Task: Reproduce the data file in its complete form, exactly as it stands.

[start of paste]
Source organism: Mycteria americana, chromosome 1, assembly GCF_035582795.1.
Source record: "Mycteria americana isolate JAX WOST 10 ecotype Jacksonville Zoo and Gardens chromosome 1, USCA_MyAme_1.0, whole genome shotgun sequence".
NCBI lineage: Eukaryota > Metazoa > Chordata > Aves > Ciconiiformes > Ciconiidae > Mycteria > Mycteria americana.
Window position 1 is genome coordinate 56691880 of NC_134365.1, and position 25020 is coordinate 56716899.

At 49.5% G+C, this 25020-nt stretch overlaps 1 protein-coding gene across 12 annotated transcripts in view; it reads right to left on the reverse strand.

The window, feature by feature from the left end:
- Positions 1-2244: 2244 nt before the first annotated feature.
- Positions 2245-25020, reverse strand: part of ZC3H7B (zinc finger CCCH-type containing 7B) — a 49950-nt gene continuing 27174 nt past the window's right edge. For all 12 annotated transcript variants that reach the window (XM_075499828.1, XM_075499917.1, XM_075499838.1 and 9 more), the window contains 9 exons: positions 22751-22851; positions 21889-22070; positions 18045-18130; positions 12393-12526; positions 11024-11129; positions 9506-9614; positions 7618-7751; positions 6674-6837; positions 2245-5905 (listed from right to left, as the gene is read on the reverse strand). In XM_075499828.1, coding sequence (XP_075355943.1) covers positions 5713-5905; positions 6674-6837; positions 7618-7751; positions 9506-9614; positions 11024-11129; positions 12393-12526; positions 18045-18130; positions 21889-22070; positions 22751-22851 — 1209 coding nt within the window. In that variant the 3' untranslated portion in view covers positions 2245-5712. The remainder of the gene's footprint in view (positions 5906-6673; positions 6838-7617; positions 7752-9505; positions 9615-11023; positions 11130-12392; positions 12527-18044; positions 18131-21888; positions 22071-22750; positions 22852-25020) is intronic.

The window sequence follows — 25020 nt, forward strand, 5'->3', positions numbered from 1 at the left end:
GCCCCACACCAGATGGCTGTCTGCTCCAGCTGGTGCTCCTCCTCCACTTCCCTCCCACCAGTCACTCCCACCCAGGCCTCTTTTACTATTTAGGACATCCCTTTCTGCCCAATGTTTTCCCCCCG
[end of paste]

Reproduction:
Source organism: Mycteria americana, chromosome 1, assembly GCF_035582795.1.
Source record: "Mycteria americana isolate JAX WOST 10 ecotype Jacksonville Zoo and Gardens chromosome 1, USCA_MyAme_1.0, whole genome shotgun sequence".
NCBI lineage: Eukaryota > Metazoa > Chordata > Aves > Ciconiiformes > Ciconiidae > Mycteria > Mycteria americana.
Window position 1 is genome coordinate 56691880 of NC_134365.1, and position 25020 is coordinate 56716899.

At 49.5% G+C, this 25020-nt stretch overlaps 1 protein-coding gene across 12 annotated transcripts in view; it reads right to left on the reverse strand.

The window, feature by feature from the left end:
- Positions 1-2244: 2244 nt before the first annotated feature.
- Positions 2245-25020, reverse strand: part of ZC3H7B (zinc finger CCCH-type containing 7B) — a 49950-nt gene continuing 27174 nt past the window's right edge. For all 12 annotated transcript variants that reach the window (XM_075499828.1, XM_075499917.1, XM_075499838.1 and 9 more), the window contains 9 exons: positions 22751-22851; positions 21889-22070; positions 18045-18130; positions 12393-12526; positions 11024-11129; positions 9506-9614; positions 7618-7751; positions 6674-6837; positions 2245-5905 (listed from right to left, as the gene is read on the reverse strand). In XM_075499828.1, coding sequence (XP_075355943.1) covers positions 5713-5905; positions 6674-6837; positions 7618-7751; positions 9506-9614; positions 11024-11129; positions 12393-12526; positions 18045-18130; positions 21889-22070; positions 22751-22851 — 1209 coding nt within the window. In that variant the 3' untranslated portion in view covers positions 2245-5712. The remainder of the gene's footprint in view (positions 5906-6673; positions 6838-7617; positions 7752-9505; positions 9615-11023; positions 11130-12392; positions 12527-18044; positions 18131-21888; positions 22071-22750; positions 22852-25020) is intronic.

The window sequence follows — 25020 nt, forward strand, 5'->3', positions numbered from 1 at the left end:
GCCCCACACCAGATGGCTGTCTGCTCCAGCTGGTGCTCCTCCTCCACTTCCCTCCCACCAGTCACTCCCACCCAGGCCTCTTTTACTATTTAGGACATCCCTTTCTGCCCAATGTTTTCCCCCCG